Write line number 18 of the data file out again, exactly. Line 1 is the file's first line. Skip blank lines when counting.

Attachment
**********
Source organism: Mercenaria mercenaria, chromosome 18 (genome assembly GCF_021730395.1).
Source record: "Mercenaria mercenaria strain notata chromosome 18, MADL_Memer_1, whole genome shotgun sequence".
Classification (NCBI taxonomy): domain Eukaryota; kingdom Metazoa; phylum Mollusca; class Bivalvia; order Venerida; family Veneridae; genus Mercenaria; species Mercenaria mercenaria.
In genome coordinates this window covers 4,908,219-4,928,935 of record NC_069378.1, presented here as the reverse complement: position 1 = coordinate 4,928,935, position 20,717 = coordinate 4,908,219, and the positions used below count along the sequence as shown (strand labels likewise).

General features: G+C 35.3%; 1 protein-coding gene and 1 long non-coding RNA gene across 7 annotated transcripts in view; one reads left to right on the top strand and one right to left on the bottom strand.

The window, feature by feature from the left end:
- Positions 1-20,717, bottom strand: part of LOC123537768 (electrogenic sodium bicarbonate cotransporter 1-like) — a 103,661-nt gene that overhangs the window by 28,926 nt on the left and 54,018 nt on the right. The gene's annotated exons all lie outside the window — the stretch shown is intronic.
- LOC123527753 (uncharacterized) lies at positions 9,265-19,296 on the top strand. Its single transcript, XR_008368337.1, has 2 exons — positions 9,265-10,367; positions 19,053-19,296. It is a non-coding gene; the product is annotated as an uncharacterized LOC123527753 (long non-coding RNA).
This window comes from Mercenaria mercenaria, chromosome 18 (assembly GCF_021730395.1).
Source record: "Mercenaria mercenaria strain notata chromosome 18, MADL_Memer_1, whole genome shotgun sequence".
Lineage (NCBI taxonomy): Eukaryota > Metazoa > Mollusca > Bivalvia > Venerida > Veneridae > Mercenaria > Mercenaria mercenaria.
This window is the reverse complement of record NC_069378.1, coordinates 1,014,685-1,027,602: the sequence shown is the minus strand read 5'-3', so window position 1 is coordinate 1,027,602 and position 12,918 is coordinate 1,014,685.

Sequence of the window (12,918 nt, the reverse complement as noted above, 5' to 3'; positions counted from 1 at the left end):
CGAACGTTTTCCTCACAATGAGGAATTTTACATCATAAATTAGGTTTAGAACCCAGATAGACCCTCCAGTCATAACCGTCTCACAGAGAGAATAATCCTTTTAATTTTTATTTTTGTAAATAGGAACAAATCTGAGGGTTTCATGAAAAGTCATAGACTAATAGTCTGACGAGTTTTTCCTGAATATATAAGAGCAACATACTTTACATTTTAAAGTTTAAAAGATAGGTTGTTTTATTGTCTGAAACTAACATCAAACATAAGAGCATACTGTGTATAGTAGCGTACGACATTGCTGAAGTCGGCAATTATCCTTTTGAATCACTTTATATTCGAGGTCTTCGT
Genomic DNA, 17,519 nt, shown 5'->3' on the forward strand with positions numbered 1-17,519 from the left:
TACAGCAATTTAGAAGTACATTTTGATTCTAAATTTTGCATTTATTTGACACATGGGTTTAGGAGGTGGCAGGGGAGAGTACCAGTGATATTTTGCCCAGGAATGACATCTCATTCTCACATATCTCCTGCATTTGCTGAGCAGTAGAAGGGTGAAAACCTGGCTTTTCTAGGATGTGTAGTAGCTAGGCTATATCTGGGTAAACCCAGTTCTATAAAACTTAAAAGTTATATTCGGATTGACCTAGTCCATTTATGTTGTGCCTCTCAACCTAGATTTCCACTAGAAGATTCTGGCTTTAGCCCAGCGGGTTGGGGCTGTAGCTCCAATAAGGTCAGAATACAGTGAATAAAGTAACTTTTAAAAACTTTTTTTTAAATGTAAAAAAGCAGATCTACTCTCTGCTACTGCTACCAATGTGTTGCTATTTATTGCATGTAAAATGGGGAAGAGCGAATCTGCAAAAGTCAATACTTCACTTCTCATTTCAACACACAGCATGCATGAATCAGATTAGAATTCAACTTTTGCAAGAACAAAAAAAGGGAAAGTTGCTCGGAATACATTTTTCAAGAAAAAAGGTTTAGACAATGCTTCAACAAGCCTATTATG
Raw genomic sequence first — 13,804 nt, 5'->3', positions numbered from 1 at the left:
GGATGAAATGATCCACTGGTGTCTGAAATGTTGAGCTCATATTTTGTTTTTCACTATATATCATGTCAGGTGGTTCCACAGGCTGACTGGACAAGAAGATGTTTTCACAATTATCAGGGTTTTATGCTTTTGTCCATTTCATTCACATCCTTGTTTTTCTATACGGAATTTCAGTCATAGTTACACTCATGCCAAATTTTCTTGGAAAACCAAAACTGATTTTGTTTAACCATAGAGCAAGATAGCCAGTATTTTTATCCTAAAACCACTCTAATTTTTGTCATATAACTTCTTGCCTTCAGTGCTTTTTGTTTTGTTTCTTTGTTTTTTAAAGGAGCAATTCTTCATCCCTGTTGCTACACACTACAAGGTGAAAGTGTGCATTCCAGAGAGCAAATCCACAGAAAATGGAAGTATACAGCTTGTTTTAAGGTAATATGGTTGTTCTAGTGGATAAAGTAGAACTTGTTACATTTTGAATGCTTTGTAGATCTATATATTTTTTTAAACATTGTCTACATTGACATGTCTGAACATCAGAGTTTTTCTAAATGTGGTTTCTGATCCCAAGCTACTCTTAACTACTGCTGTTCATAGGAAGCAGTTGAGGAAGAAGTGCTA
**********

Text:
GGATGAAATGATCCACTGGTGTCTGAAATGTTGAGCTCATATTTTGTTTTTCACTATATATCATGTCAGGTGGTTCCACAGGCTGACTGGACAAGAAGATGTTTTCACAATTATCAGGGTTTTATGCTTTTGTCCATTTCATTCACATCCTTGTTTTTCTATACGGAATTTCAGTCATAGTTACACTCATGCCAAATTTTCTTGGAAAACCAAAACTGATTTTGTTTAACCATAGAGCAAGATAGCCAGTATTTTTATCCTAAAACCACTCTAATTTTTGTCATATAACTTCTTGCCTTCAGTGCTTTTTGTTTTGTTTCTTTGTTTTTTAAAGGAGCAATTCTTCATCCCTGTTGCTACACACTACAAGGTGAAAGTGTGCATTCCAGAGAGCAAATCCACAGAAAATGGAAGTATACAGCTTGTTTTAAGGTAATATGGTTGTTCTAGTGGATAAAGTAGAACTTGTTACATTTTGAATGCTTTGTAGATCTATATATTTTTTTAAACATTGTCTACATTGACATGTCTGAACATCAGAGTTTTTCTAAATGTGGTTTCTGATCCCAAGCTACTCTTAACTACTGCTGTTCATAGGAAGCAGTTGAGGAAGAAGTGCTA